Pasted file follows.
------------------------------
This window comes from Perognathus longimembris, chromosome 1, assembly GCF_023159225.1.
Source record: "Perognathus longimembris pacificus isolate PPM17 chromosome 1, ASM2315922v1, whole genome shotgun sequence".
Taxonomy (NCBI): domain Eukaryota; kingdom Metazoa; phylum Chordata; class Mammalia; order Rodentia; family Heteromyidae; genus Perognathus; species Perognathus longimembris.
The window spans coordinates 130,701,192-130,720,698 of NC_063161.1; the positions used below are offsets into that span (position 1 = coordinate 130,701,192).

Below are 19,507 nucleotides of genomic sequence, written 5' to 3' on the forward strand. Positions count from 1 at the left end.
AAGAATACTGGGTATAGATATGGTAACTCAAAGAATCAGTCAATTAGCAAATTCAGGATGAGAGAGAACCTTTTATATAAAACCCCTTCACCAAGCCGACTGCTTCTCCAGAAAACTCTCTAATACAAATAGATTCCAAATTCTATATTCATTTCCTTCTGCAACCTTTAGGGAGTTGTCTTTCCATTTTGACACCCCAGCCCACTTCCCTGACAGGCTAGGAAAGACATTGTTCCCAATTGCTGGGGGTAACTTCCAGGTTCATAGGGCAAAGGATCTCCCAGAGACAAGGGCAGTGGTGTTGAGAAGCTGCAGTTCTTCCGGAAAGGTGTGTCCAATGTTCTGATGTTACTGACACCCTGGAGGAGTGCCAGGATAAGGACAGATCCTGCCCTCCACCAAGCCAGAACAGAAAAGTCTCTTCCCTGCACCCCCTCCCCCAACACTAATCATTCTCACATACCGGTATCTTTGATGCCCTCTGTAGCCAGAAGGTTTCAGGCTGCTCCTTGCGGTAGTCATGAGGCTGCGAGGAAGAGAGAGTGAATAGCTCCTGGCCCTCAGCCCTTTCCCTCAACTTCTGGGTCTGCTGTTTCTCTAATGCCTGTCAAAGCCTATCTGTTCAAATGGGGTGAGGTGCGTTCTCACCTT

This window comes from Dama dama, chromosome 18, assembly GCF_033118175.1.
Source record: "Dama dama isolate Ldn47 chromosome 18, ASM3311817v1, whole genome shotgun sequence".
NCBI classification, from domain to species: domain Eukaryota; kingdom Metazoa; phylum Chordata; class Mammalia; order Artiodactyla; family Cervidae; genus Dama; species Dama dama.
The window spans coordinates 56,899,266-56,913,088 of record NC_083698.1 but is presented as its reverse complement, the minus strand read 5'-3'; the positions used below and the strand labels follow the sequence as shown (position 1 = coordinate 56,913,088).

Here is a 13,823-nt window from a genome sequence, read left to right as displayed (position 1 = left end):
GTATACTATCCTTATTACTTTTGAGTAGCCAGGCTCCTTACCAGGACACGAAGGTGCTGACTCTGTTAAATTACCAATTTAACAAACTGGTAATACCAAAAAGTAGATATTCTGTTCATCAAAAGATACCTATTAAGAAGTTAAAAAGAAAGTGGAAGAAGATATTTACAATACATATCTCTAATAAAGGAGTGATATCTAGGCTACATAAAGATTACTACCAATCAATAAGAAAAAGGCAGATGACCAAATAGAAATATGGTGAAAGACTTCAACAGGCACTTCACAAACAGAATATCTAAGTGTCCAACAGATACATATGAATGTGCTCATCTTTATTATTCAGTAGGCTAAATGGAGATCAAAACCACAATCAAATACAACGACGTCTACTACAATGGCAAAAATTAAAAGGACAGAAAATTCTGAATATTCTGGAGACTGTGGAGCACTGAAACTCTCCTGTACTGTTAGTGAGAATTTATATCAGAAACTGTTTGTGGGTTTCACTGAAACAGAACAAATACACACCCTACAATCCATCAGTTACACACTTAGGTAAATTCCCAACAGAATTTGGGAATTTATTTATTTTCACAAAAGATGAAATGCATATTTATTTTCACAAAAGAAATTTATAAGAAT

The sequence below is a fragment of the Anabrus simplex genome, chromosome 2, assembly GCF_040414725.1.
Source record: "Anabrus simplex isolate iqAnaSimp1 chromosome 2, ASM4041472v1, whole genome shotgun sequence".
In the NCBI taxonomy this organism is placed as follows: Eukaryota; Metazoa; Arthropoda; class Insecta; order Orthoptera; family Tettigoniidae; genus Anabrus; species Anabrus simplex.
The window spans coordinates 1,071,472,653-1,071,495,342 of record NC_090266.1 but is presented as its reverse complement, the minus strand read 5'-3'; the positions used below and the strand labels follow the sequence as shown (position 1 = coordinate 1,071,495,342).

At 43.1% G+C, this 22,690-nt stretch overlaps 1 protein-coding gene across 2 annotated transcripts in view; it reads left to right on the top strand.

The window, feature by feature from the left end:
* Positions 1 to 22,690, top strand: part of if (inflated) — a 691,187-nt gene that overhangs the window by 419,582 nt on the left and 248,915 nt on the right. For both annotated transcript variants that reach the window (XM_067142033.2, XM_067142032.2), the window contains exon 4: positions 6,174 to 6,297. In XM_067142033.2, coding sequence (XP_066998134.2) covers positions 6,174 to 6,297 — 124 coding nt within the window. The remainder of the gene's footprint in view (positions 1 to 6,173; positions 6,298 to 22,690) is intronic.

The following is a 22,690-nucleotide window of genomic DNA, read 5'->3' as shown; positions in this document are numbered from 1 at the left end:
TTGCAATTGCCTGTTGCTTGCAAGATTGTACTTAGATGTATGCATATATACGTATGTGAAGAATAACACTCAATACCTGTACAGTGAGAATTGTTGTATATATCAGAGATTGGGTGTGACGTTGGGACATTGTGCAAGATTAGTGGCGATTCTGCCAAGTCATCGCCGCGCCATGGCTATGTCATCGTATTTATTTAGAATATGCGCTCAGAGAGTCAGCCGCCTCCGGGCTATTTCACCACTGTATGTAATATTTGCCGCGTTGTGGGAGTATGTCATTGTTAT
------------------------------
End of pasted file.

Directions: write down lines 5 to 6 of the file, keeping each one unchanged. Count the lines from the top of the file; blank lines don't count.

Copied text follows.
Below are 19,507 nucleotides of genomic sequence, written 5' to 3' on the forward strand. Positions count from 1 at the left end.
AAGAATACTGGGTATAGATATGGTAACTCAAAGAATCAGTCAATTAGCAAATTCAGGATGAGAGAGAACCTTTTATATAAAACCCCTTCACCAAGCCGACTGCTTCTCCAGAAAACTCTCTAATACAAATAGATTCCAAATTCTATATTCATTTCCTTCTGCAACCTTTAGGGAGTTGTCTTTCCATTTTGACACCCCAGCCCACTTCCCTGACAGGCTAGGAAAGACATTGTTCCCAATTGCTGGGGGTAACTTCCAGGTTCATAGGGCAAAGGATCTCCCAGAGACAAGGGCAGTGGTGTTGAGAAGCTGCAGTTCTTCCGGAAAGGTGTGTCCAATGTTCTGATGTTACTGACACCCTGGAGGAGTGCCAGGATAAGGACAGATCCTGCCCTCCACCAAGCCAGAACAGAAAAGTCTCTTCCCTGCACCCCCTCCCCCAACACTAATCATTCTCACATACCGGTATCTTTGATGCCCTCTGTAGCCAGAAGGTTTCAGGCTGCTCCTTGCGGTAGTCATGAGGCTGCGAGGAAGAGAGAGTGAATAGCTCCTGGCCCTCAGCCCTTTCCCTCAACTTCTGGGTCTGCTGTTTCTCTAATGCCTGTCAAAGCCTATCTGTTCAAATGGGGTGAGGTGCGTTCTCACCTT